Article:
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Modigliani at Tate Modern

December 29, 2017

ArtsPainting | by Candid Magazine

The artist Amedeo Modigliani was born in 1884 in Tuscany, Italy, but spent most of his working life living in France. There he painted and sculpted an almost entire repertoire of nude females, in a signature style that fused the colours of Fauvism with the angles of cubism.

Unlike many other artists of his day such as Constantin Brâncusi and Pablo Picasso (whom he was both acquainted with), Modigliani didn’t really change or evolve his style. He found a look and feel that worked, and found him success, and stuck to the recipe.

Modigliani’s Reclining Nude, Head Resting on Right Arm (1919). Photograph: Tate

A new show at the Tate Modern in London contains over 100 of the artists works, which are stuffed with thick, dark eyes, wide hip curves, rounded breasts – all treated with a sense of modernism. The exhibition portrays Modigliani as a champion of female power – despite the subject of the female nude being one of the most contentious subjects in art history (is it empowering or derogatory?)/

Modiglian’s partner Jeanne Hebuterne, 1919. Photograph: www.scalarchives.com

The show is full of sex and power – albeit often borrowed from artists such as Cézanne and Ingres in terms of poses and palettes. In the same way that Picasso adopted the rawness of tribal art, Modigliani borrowed from the contemporaries with which he found himself encircled in Paris. He then took these methods and applied his own sheen of romantic classicism to find his ‘look’. The show offers a tight and well lit snapshot in to the artistic career of a key player in Paris during the first half of the 20th century – as well as the surrounding social circles which gave way for lots of sex and drugs.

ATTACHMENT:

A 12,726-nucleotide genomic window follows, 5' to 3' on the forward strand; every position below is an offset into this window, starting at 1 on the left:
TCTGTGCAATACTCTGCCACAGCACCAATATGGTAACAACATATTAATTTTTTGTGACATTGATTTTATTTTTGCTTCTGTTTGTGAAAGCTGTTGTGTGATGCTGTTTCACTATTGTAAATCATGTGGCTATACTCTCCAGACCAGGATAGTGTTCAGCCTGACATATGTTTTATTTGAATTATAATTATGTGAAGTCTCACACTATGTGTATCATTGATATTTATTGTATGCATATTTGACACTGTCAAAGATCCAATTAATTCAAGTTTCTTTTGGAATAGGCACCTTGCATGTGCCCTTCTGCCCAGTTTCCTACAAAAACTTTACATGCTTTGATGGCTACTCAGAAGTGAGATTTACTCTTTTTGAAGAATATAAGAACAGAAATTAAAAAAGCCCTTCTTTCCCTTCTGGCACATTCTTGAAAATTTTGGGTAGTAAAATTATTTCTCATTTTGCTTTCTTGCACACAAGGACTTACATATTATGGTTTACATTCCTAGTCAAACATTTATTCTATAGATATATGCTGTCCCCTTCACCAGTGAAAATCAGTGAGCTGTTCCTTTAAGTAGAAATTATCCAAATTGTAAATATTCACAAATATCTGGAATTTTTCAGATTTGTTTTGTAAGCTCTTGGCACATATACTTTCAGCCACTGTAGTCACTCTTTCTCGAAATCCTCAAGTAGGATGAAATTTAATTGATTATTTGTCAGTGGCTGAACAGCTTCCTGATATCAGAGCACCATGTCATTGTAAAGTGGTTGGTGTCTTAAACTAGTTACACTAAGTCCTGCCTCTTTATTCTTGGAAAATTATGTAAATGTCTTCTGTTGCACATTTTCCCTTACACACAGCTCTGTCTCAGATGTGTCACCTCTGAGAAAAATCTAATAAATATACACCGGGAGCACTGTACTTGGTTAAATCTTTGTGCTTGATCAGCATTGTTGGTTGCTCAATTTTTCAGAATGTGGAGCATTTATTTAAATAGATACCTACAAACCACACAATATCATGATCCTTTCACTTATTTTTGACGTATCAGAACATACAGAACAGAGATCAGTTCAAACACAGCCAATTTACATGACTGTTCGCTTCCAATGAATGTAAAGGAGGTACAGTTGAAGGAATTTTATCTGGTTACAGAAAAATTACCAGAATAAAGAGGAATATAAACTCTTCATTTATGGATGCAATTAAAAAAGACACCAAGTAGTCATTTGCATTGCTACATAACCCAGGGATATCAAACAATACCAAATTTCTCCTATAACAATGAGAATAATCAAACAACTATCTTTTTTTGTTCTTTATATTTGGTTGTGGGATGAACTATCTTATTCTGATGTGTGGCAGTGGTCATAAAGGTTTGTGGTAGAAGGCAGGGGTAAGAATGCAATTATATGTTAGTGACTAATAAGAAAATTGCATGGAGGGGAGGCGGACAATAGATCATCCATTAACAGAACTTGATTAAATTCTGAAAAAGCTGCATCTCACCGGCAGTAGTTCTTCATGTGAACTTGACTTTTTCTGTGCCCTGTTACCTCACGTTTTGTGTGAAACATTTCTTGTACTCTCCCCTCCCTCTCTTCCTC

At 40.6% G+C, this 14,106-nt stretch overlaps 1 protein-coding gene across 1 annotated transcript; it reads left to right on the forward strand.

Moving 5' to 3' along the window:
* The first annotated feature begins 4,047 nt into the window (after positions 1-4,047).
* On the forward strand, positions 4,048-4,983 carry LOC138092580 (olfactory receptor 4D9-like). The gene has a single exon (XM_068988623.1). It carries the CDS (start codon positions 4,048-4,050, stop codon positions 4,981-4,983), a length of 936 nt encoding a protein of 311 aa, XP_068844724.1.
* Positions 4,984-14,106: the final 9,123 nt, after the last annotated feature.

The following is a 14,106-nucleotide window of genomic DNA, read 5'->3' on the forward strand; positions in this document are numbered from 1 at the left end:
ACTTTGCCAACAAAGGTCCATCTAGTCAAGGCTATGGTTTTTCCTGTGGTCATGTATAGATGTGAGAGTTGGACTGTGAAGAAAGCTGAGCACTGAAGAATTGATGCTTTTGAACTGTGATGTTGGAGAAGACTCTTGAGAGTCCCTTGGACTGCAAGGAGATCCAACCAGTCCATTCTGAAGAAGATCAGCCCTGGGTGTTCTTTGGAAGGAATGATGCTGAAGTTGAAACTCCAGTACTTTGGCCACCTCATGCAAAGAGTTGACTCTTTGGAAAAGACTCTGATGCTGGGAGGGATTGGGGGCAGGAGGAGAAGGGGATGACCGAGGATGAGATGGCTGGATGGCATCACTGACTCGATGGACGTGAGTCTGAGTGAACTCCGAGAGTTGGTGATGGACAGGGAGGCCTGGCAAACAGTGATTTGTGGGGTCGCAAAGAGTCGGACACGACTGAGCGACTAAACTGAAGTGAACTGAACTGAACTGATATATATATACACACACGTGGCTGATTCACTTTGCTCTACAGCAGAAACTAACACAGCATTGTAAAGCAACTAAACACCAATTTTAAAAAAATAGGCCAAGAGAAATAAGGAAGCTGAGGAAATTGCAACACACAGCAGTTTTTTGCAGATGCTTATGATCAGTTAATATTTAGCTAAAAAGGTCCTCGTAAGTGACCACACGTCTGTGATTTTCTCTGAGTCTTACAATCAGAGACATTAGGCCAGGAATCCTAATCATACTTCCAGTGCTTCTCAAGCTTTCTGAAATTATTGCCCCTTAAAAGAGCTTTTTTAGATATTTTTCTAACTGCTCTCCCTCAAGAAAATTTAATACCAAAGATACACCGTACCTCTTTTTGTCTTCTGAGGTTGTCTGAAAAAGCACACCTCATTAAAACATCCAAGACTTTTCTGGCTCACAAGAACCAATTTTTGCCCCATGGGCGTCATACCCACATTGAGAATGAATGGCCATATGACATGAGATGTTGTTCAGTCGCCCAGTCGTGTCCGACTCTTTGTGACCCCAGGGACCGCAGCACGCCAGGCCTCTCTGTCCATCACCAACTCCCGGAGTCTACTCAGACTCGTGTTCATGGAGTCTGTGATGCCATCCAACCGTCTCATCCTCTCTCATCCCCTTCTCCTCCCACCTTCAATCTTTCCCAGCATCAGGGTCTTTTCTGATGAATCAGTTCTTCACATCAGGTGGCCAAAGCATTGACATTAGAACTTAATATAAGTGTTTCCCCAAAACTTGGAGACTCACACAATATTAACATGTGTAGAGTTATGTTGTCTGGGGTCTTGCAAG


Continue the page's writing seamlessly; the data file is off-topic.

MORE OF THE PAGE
Modigliani in his studio, photographed by Paul Guillaume, c1915. Photograph: © RMN-Grand Palais (Musée de l’Orangerie)

To alleviate from the show’s slight sense of repetitiveness due to the artist’s oeuvre, a canny solution has been found. At the end of the exhibition, visitors can slip on a pair of virtual reality goggles and step inside Modigliani’s studio. Glancing around his Parisian apartment, drab in appearance, cigarette smoke filled, the visitor is instantly transported to the artist’s headspace. Despite being obviously devoid of nude sitter’s, the utilisation of the technology highlights a new direction in which art curation is heading. Always keen to create the latest blockbuster show, the big institutions are currently racing towards to VR. We suspect it is only a small number of years until the idea of a fully immersive exhibition can be realised – perhaps watching Michelangelo paint the Sistine Chapel ceiling could happen.

Modigliani at Tate Modern, until 2 April 2018